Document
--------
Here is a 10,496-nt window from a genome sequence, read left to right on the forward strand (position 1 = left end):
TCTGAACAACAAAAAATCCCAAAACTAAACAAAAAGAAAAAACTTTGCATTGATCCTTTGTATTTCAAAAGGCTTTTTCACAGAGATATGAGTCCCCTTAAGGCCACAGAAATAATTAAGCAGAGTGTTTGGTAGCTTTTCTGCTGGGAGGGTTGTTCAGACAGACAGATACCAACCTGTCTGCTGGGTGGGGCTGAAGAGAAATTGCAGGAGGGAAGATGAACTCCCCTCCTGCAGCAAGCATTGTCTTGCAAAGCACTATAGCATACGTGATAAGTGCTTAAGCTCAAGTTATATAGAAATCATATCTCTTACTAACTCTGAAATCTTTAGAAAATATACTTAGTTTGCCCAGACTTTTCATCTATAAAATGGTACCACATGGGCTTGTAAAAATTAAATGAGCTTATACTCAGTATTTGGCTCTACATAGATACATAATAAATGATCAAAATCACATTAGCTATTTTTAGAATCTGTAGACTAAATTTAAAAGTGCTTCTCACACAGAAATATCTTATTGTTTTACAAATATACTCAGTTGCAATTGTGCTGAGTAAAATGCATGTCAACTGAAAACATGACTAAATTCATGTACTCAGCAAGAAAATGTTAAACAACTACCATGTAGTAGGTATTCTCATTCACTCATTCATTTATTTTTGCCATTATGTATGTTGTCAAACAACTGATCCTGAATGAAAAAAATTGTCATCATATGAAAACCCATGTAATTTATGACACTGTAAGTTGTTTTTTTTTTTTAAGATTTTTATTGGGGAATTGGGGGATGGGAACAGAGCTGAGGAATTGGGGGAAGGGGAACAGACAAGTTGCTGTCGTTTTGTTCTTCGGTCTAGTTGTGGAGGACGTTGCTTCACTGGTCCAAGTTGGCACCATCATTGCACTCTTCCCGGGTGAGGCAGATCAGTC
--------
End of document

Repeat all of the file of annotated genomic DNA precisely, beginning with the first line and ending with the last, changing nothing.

Here is a 10,496-nt window from a genome sequence, read left to right on the forward strand (position 1 = left end):
TCTGAACAACAAAAAATCCCAAAACTAAACAAAAAGAAAAAACTTTGCATTGATCCTTTGTATTTCAAAAGGCTTTTTCACAGAGATATGAGTCCCCTTAAGGCCACAGAAATAATTAAGCAGAGTGTTTGGTAGCTTTTCTGCTGGGAGGGTTGTTCAGACAGACAGATACCAACCTGTCTGCTGGGTGGGGCTGAAGAGAAATTGCAGGAGGGAAGATGAACTCCCCTCCTGCAGCAAGCATTGTCTTGCAAAGCACTATAGCATACGTGATAAGTGCTTAAGCTCAAGTTATATAGAAATCATATCTCTTACTAACTCTGAAATCTTTAGAAAATATACTTAGTTTGCCCAGACTTTTCATCTATAAAATGGTACCACATGGGCTTGTAAAAATTAAATGAGCTTATACTCAGTATTTGGCTCTACATAGATACATAATAAATGATCAAAATCACATTAGCTATTTTTAGAATCTGTAGACTAAATTTAAAAGTGCTTCTCACACAGAAATATCTTATTGTTTTACAAATATACTCAGTTGCAATTGTGCTGAGTAAAATGCATGTCAACTGAAAACATGACTAAATTCATGTACTCAGCAAGAAAATGTTAAACAACTACCATGTAGTAGGTATTCTCATTCACTCATTCATTTATTTTTGCCATTATGTATGTTGTCAAACAACTGATCCTGAATGAAAAAAATTGTCATCATATGAAAACCCATGTAATTTATGACACTGTAAGTTGTTTTTTTTTTTTAAGATTTTTATTGGGGAATTGGGGGATGGGAACAGAGCTGAGGAATTGGGGGAAGGGGAACAGACAAGTTGCTGTCGTTTTGTTCTTCGGTCTAGTTGTGGAGGACGTTGCTTCACTGGTCCAAGTTGGCACCATCATTGCACTCTTCCCGGGTGAGGCAGATCAGTC